Monthly Archives: September 2012

It’s Me Again

Not sure what I am thinking about today.  Here’s a stab at my brain…

  • I love how obedient my two year old is–most of the time.
  • I do not always love what a daddy’s girl she is when he is around.
  • At the same time I think her love of daddy is sweet and I want to foster it.
  • Speech therapy starts back up next week.
  • Tonight is parent night at Bible Club.
  • I’m not thrilled to be going to the meeting.  Been there, done that.
  • But I’ll go.  Sigh.
  • And I’ll probably love seeing the kids in their class!


I’ve been trying to come out of my blogging cave, to try and share where I am.

Earlier this week I realized I feel sorry for those expecting or with a new baby.

Now don’t get me wrong, I adore my kids and I am very thankful I had each one.  But I feel sorry for the new mamas and daddys who don’t know how hard the road ahead of them can be.

The sleepless nights.

The crying.

The learning curve.

The baby blues.

The potential for postpartum depression and anxiety.

Watching them growing up.

Feeling sorry to see one phase end and another begin.

I truly do feel sorry.

That’s my confession.

But maybe it’s the depression talking.

Something Something Button

Still in the Fight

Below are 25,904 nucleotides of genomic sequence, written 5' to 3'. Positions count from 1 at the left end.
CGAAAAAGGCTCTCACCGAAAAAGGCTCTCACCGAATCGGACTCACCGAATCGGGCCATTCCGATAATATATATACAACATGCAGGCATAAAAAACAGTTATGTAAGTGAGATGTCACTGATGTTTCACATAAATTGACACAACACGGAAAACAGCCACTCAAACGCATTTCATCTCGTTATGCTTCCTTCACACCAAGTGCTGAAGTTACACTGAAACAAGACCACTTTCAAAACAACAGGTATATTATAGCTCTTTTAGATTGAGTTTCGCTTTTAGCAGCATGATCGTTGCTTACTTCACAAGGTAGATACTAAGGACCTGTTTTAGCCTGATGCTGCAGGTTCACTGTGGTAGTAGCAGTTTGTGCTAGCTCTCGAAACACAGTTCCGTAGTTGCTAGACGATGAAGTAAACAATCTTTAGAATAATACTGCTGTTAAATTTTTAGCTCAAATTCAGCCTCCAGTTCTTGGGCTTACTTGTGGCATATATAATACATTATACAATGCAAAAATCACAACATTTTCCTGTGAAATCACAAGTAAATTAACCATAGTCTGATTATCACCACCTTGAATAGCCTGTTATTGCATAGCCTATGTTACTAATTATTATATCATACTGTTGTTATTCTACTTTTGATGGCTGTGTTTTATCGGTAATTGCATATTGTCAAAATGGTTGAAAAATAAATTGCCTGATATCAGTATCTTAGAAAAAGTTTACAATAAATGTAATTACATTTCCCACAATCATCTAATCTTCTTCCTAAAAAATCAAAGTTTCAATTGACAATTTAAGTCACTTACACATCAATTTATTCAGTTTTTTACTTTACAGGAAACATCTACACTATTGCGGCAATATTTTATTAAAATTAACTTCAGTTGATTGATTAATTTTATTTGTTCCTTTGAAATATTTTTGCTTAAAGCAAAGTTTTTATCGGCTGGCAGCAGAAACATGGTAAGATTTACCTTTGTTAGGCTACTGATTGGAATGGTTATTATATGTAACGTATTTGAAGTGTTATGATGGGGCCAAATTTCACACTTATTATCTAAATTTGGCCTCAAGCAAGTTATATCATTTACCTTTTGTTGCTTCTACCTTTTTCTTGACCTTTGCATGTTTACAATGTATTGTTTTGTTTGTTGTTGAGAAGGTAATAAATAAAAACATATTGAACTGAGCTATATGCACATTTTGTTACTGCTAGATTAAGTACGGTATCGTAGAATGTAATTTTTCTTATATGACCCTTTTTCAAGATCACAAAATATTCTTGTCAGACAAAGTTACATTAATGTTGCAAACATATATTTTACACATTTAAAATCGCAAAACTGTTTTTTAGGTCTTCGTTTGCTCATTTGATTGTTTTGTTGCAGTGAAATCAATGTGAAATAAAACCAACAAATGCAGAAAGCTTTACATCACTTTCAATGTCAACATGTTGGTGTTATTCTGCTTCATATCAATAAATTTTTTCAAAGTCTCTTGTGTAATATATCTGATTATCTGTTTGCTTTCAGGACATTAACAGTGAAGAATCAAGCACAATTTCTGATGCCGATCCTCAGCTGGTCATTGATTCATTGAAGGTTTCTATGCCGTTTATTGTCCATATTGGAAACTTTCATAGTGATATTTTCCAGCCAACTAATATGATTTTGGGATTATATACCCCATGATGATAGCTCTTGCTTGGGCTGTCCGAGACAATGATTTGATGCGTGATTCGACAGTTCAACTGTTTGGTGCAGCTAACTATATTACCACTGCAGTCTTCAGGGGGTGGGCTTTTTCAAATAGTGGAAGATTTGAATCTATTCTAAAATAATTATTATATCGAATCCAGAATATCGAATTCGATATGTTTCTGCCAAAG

Two years I have been battling for my mental health.  Two years we have looked at this adorable face.

She’s saying cheese 🙂

The battle rages on.  And it is worth it.  But it is not always pretty.

This last week it included thoughts I thought were gone for good and new horrific thoughts I never thought I would have.  There have been two medication changes and lessons in reaching out when I need help.

There have also been amazing moments of understanding and clarity.

The best thing my doctor said this week?  “that’s the healty part of you fighting those thoughts.”  The healthy part of me.  It’s there.  Others see it.  That is gold I can hang on to.

Also, the doctor helped me see I am a useful part of my family, that I do contribute.  I have an amazing husband who does so much; I had lost sight of what I do.  I saw all he does and thought that was it.  I discounted my role.  But this week my doctor made me see it.  He literally made me list off what I do in the house while hubby is doing so much.  It was good.  It was valuable.

So I soldier on.  The battle might get ugly, but it is worth it!  My girls and hubby are worth it.



Everybody knows you transition into babyland.  Pregnancy and having a baby usher in a whole new phase and style of life.

What no one tells you is about the transition from that phase into the next.  Where you are done having babies, no more nursing babies…they are becoming kids.

Now you are hard core getting them to brush their teeth and hair before school.  And looking through homework folders.  And letting them play outside, gasp, alone!

No one tells you how much you can miss the baby phase.  How many times your heart can break thinking of baby days.

Dear God, no one tells you.

I am really struggling with this transition.  I don’t want any more kids.  I love our family the way it is, but at the same time, I cannot fathom life without a baby to cuddle and nurse.

This transition is really messing with me.